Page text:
[400.2.1.1] What does it mean to replace an ordinary time derivative with a fractional derivative ? [400.2.1.2] Are fractional time derivatives the infinitesimal generators of translations or other symmetry transformations, and, if yes, what is their nature ? [400.2.1.3] Which fractional derivative should be used ?

[400.2.2.1] These questions have been generally neglected by all workers in the field, and were only recently addressed and answered in Refs. [21, 22, 4, 5, 3]. [400.2.2.2] It was found that generalized fractional time evolutions , whose infinitesimal generators are fractional time derivatives of order , arise very generally in the transition between microscopic and macroscopic time scales. [400.2.2.3] The fractional time evolution for duration is defined through its action on an observable depending on the time instants by [21, 22, 4, 5, 3]

(1) |

where and . [400.2.2.4] The kernel function is the one sided stable probability density with stable index [21, 22, 4, 5, 3]. [400.2.2.5] Its Mellin transform is known to be [23]

(2) |

[400.2.2.6] This allows to identify its density function as [24, 22, 4, 5, 25]

(3) |

in terms of -functions [26, 27]. [400.2.2.7] Its well known Laplace transform reads

(4) |

[400.2.2.8] The operators form a semi-group and obey the basic semi-group relation [page 401, §0]

(5) |

[401.1.0.1] The infinitesimal generator of the fractional semi-group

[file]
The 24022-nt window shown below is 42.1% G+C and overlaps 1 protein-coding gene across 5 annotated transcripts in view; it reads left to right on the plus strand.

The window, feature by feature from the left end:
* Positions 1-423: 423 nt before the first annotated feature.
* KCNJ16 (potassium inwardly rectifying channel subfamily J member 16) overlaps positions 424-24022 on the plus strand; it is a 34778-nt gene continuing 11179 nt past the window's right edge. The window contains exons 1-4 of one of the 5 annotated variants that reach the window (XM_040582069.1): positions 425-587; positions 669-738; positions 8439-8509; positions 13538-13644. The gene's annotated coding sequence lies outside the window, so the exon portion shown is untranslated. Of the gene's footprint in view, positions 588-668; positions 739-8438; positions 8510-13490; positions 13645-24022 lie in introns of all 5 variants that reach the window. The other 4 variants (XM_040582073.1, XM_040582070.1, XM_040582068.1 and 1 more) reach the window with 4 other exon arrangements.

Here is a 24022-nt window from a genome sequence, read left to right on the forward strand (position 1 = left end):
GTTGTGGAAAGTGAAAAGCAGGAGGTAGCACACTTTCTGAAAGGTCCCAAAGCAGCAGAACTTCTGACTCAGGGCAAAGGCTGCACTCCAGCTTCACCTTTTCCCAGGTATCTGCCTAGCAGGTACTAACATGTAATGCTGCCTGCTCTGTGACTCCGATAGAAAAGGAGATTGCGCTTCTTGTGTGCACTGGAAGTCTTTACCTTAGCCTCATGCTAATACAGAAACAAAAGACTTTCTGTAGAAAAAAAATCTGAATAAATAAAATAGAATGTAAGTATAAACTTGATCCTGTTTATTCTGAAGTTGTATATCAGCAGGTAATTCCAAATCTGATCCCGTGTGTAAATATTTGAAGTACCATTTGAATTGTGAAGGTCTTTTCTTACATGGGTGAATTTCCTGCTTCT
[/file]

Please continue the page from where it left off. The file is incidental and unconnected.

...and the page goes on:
(6) |

is the fractional Marchaud-Hadamard derivative [28]. [401.1.0.2] For the fractional semi-group becomes the semi-group of simple translations. [401.1.0.3] Because of this and because of the properties (1) and (5) the fractional semi-group will also be called “fractional translation” for short.

[401.1.1.1] The fractional time evolution/translation seems to have been first introduced into physics in connection with the discovery of a new class of phase transitions [21]. [401.1.1.2] It was later derived for dynamical systems from ergodic theory in [22, 4, 5]. [401.1.1.3] Based on these results it was argued that fractional time evolutions and fractional dynamics actually exist in nature. [401.1.1.4] Recently the physical basis for formula (1) was generalized further using the idea of coarse graining [3]. [401.1.1.5] Formula (1) was previously known in pure mathematics where it has close connections with the theory of semi-groups and subordination [29, 30]. [401.1.1.6] It did not find direct applications in physics until the present author used it as the foundation for the theory of fractional time evolutions in physics. [401.1.1.7] Formula (1) was recently rediscovered in physics in the more restricted context of fractional diffusion [31].